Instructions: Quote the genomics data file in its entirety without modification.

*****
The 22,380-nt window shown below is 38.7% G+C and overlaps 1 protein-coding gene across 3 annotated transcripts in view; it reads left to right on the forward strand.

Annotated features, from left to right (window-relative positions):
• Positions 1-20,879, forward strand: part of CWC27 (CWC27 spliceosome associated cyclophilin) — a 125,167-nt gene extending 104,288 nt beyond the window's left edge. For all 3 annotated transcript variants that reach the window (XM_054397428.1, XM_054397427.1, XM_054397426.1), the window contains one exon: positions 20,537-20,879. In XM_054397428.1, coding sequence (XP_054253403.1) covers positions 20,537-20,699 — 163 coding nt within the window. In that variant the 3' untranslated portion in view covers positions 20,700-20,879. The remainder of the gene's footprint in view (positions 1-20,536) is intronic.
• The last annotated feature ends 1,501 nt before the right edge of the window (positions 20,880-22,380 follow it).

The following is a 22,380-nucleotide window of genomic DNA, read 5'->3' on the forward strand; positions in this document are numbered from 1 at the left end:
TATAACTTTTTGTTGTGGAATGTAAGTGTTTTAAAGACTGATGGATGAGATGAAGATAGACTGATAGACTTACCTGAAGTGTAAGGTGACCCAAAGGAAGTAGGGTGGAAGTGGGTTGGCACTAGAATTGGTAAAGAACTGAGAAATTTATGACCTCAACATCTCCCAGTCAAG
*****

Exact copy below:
The 22,380-nt window shown below is 38.7% G+C and overlaps 1 protein-coding gene across 3 annotated transcripts in view; it reads left to right on the forward strand.

Annotated features, from left to right (window-relative positions):
• Positions 1-20,879, forward strand: part of CWC27 (CWC27 spliceosome associated cyclophilin) — a 125,167-nt gene extending 104,288 nt beyond the window's left edge. For all 3 annotated transcript variants that reach the window (XM_054397428.1, XM_054397427.1, XM_054397426.1), the window contains one exon: positions 20,537-20,879. In XM_054397428.1, coding sequence (XP_054253403.1) covers positions 20,537-20,699 — 163 coding nt within the window. In that variant the 3' untranslated portion in view covers positions 20,700-20,879. The remainder of the gene's footprint in view (positions 1-20,536) is intronic.
• The last annotated feature ends 1,501 nt before the right edge of the window (positions 20,880-22,380 follow it).

The following is a 22,380-nucleotide window of genomic DNA, read 5'->3' on the forward strand; positions in this document are numbered from 1 at the left end:
TATAACTTTTTGTTGTGGAATGTAAGTGTTTTAAAGACTGATGGATGAGATGAAGATAGACTGATAGACTTACCTGAAGTGTAAGGTGACCCAAAGGAAGTAGGGTGGAAGTGGGTTGGCACTAGAATTGGTAAAGAACTGAGAAATTTATGACCTCAACATCTCCCAGTCAAG